Data are presented as mean ± standard deviation, median (quartile 1, quartile 3) or n (%). Abbreviations: SC, suction and curettage; β-hCG, β-human chorionic gonadotrophin. 1Mann-Whitney U test or Chi-square test. 2Intraoperative blood loss more than 500mL. 3After the failure of SC, different methods including laparotomy, laparoscopic surgery, or hysteroscopy were used for reoperation.

The overall success rate of the 257 patients was 95.72% (246/257). The success rate was 94.07% (127/135) for the preprocessing SC group and 97.54% (119/122) for the direct SC group. Although the direct SC group showed a higher success rate (97.54% vs. 94.07%), the difference was non-significant (p > 0.05) (Table 1).

Table 2 shows the perioperative outcomes in patients with successful SC. Compared with the direct SC group, the preprocessing SC group had longer operation times, greater blood loss, longer hospital stays, and higher in-hospital costs (all p-values < 0.05).

Table 2Perioperative outcomes in patients with successful SC by study groups.
Outcome Preprocessing SC Group (N = 127) Direct SC Group (N = 119) p1
Operation time (minutes) 26.85 ± 15.5520.00 (15.00, 30.00) 21.18 ± 11.3020.00 (14.00, 30.00) < 0.01
Blood loss (ml) 93.73 ± 140.1950.00 (20.00, 100.00) 56.84 ± 96.0330.00 (20.00, 50.00) 0.01
Hospital stay (days) 9.33 ± 4.678.00 (6.00, 12.00) 4.11 ± 1.754.00 (3.00, 5.00) < 0.01
In-hospital cost (yuan) 9652.47 ± 5071.588218.61 (6370.04, 11394.20) 6566.11 ± 1948.456395.00 (5317.66, 7739.03) < 0.01

Data are presented as mean ± standard deviation, median (quartile 1, quartile 3). Abbreviations: SC, suction and curettage. 1Mann-Whitney U test.

In the preprocessing SC group, patients were given one of four preprocessing methods: MTX injection (9/127, 7.09%), oral mifepristone (48/127, 37.80%), MTX with mifepristone (60/127, 47.24%), or UAE/UACE (10/127, 7.87%). Perioperative outcomes in the four subgroups were presented in Table 3. There was no significant difference in the volume of intraoperative blood loss among the four preprocessing subgroups, although between-group differences were observed in operation time, hospital stay, and in-hospital cost. The MTX and mifepristone group showed the longest operation times and hospital stays. The hospital stay for the mifepristone group was significantly shorter than those for the MTX and mifepristone and the UAE/UACE groups (Kruskal-Wallis H test, p < 0.05), and the in-hospital cost was significantly higher for the UAE/UACE group than for the other three groups (Kruskal-Wallis H test, p < 0.05).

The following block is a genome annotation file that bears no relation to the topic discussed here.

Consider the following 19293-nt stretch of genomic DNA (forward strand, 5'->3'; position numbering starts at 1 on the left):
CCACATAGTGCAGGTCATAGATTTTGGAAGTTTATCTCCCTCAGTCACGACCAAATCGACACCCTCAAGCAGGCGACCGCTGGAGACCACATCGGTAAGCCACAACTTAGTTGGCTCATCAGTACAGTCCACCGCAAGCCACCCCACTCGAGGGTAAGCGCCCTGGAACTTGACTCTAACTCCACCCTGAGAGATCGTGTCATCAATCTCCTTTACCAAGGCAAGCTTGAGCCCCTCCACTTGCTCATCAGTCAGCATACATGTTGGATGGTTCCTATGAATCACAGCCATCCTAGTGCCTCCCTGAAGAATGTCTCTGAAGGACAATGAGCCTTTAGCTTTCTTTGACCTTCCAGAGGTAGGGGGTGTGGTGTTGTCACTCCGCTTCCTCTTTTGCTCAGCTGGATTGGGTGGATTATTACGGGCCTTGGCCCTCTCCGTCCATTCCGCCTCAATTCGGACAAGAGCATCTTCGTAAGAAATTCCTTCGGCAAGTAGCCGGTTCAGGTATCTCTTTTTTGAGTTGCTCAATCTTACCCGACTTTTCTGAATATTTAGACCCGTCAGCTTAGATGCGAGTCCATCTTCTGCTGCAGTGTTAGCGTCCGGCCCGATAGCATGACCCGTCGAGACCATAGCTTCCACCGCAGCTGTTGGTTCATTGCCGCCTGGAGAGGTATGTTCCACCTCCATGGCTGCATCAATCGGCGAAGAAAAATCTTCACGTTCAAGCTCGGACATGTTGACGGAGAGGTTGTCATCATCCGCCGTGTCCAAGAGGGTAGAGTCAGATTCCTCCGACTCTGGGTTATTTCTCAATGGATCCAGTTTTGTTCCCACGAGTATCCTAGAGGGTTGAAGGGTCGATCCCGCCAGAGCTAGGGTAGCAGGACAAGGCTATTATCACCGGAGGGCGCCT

Table 3Perioperative outcomes in four subgroups of preprocessing SC.
Outcome MTX group (N = 9) Mifepristone group (N = 48) MTX & mifepristone group (N = 60) UAE/UACE group (N = 10) p1
Operation time (minutes) 25.56 ± 9.8220.00 (17.50, 35.00) 23.52 ± 16.6320.00 (15.00, 30.00) 30.37 ± 15.5829.50 (20.00, 40.00) 22.20 ± 10.3922.50 (12.25, 30.00) 0.02
Blood loss (mL) 53.33 ± 61.4420.00 (20.00, 75.00) 88.77 ± 88.6250.00 (30.00, 100.00) 110.21 ± 182.0050.00 (20.00, 100.00) 53.50 ± 65.9115.00 (10.00, 105.00) 0.17
Hospital stay (days) 8.33 ± 4.447.00 (5.00, 12.50) 6.56 ± 2.506.00 (5.00, 8.00) 11.47 ± 4.8310.50 (8.00, 14.00) 10.70 ± 5.239.50 (7.75, 12.00) < 0.01
In-hospital cost (yuan) 8193.50 ± 3733.306826.40 (5445.60, 11914.82) 7401.18 ± 2109.247157.66 (5951.17, 8371.82) 10079.18 ± 3547.049866.49 (7254.05, 12274.25) 21853.20 ± 8589.7523856.68 (17548.23, 27017.50) < 0.01

Data are presented as mean ± standard deviation, median (quartile 1, quartile 3). Abbreviations: MTX, methotrexate. UAE, uterine artery embolization. UACE, uterine artery chemoembolization. 1Kruskal-Wallis H test.


Sel et al. reported that vacuum extraction could be a useful and practical method for treating CSP; validation studies with larger sample sizes are needed [8]. Our research focused on comparing the effectiveness of preprocessing methods before CS. Under certain circumstances, CSP can be treated by SC with ultrasound or hysteroscopic guidance [10]. Data from Jurkovic et al. demonstrated that ultrasound-guided suction curettage is an effective method for treating pregnancies implanted into a lower uterine segment cesarean section scar [12]. We used ultrasound monitoring in our treatment methods. Not all CSPs are suitable for SC treatment [13]; our study focused on comparing different SC processing methods for cases that could receive SC after assessment. According to Polat et al., with early diagnosis, CSP with a β-hCG level < 17,000 mIU/mL and a myometrial thickness > 2 mm can be treated with SC [11]. Therefore, for each patient, the choice of CSP treatment should be based on the patient’s condition and severity. The average myometrial thickness of our SC cases was about 4 mm. In this regard, we have been somewhat conservative in choosing SC treatment methods.

The success rates for the preprocessed SC group and the direct SC group were 94.07% and 97.54%, respectively; the between-group difference was not significant. This suggested that the preprocessing steps did not significantly increase the success rate of the operation. However, significant differences were found in other outcomes. The operation time in the preprocessing group was significantly longer than that in the direct SC group, although the two groups had the same median operation time of 20 min, suggesting that direct SC may not have an obvious disadvantage over preprocessing SC in operation time.